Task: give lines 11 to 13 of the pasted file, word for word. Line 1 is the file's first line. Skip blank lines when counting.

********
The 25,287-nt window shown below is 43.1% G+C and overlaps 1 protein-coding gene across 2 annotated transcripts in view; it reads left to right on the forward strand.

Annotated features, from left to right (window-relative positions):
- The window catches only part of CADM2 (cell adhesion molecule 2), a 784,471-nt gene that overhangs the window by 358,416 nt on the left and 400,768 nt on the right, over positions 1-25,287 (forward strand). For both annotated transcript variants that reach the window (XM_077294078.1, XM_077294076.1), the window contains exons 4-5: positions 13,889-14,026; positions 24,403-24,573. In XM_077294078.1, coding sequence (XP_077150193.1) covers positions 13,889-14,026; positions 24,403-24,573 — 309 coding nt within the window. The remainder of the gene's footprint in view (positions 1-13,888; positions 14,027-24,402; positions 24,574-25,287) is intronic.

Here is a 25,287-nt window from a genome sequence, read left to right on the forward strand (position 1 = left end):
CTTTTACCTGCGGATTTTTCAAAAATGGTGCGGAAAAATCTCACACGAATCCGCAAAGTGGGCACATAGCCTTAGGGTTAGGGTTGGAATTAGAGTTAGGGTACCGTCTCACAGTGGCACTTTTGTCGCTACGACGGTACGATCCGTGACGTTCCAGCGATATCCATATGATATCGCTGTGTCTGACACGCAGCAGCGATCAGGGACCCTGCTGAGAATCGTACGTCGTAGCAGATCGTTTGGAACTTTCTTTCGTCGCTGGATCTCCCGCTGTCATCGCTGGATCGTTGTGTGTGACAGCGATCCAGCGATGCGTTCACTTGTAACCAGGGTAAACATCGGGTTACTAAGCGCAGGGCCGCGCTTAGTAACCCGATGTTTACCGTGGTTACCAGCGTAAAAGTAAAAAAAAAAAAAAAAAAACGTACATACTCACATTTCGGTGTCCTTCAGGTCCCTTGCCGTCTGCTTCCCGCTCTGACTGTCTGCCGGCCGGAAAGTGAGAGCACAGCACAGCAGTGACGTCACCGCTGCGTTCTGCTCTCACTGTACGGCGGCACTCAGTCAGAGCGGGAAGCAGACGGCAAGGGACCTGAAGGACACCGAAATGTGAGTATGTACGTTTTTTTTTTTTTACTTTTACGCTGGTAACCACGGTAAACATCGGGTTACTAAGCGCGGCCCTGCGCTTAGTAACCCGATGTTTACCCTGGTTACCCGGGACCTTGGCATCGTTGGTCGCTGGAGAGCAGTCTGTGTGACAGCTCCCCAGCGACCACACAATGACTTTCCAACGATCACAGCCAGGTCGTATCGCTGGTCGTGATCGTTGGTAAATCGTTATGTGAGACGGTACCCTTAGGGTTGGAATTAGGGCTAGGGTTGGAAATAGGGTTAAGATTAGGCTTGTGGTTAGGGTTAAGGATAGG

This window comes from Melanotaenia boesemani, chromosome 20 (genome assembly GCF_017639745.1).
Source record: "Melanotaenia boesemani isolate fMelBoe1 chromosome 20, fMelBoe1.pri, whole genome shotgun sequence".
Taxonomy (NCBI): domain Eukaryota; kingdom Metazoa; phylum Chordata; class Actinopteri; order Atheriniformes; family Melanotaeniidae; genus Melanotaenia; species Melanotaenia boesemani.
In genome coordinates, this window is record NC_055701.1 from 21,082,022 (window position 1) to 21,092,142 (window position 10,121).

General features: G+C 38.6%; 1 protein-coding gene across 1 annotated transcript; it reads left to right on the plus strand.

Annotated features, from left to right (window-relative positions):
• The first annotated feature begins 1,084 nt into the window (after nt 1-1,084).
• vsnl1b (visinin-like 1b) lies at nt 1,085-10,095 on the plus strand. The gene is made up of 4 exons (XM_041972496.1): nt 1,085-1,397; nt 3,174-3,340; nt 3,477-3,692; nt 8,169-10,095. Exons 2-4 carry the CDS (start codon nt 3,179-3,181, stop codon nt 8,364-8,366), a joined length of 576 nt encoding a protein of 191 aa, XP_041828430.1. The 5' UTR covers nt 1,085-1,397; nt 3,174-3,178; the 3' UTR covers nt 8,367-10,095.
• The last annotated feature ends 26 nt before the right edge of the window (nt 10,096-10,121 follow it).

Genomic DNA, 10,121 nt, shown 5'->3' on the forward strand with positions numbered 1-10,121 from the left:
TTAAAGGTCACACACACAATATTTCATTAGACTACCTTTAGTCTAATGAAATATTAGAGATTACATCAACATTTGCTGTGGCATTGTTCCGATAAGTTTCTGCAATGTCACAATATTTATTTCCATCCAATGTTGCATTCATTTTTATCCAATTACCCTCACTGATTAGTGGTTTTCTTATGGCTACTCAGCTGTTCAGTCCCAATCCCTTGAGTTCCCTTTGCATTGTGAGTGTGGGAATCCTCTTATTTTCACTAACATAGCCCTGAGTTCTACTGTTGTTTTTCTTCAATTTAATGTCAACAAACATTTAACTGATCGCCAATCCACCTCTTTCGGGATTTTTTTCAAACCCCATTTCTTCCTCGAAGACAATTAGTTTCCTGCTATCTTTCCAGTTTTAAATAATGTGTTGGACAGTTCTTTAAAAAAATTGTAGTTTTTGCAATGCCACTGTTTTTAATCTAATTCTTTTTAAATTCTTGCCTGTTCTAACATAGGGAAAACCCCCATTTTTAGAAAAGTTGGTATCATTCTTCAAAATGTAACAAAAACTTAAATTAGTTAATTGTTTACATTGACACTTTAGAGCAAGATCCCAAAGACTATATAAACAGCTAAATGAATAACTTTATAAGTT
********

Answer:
Annotated features, from left to right (window-relative positions):
• The first annotated feature begins 1,084 nt into the window (after nt 1-1,084).
• vsnl1b (visinin-like 1b) lies at nt 1,085-10,095 on the plus strand. The gene is made up of 4 exons (XM_041972496.1): nt 1,085-1,397; nt 3,174-3,340; nt 3,477-3,692; nt 8,169-10,095. Exons 2-4 carry the CDS (start codon nt 3,179-3,181, stop codon nt 8,364-8,366), a joined length of 576 nt encoding a protein of 191 aa, XP_041828430.1. The 5' UTR covers nt 1,085-1,397; nt 3,174-3,178; the 3' UTR covers nt 8,367-10,095.